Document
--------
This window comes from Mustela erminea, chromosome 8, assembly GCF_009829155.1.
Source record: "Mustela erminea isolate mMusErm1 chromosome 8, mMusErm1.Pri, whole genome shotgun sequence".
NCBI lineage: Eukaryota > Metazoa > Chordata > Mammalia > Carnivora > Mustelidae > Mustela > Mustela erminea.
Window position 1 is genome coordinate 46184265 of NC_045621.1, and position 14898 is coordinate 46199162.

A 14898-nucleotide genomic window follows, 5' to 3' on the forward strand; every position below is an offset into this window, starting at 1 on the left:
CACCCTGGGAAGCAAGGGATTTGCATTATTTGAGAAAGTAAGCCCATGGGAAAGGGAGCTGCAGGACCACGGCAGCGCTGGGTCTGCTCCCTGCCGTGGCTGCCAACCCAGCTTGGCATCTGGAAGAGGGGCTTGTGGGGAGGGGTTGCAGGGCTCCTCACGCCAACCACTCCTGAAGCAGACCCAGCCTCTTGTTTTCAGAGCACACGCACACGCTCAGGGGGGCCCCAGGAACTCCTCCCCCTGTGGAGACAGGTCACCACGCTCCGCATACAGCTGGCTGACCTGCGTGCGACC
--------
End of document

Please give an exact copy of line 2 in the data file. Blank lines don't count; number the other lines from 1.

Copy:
Source record: "Mustela erminea isolate mMusErm1 chromosome 8, mMusErm1.Pri, whole genome shotgun sequence".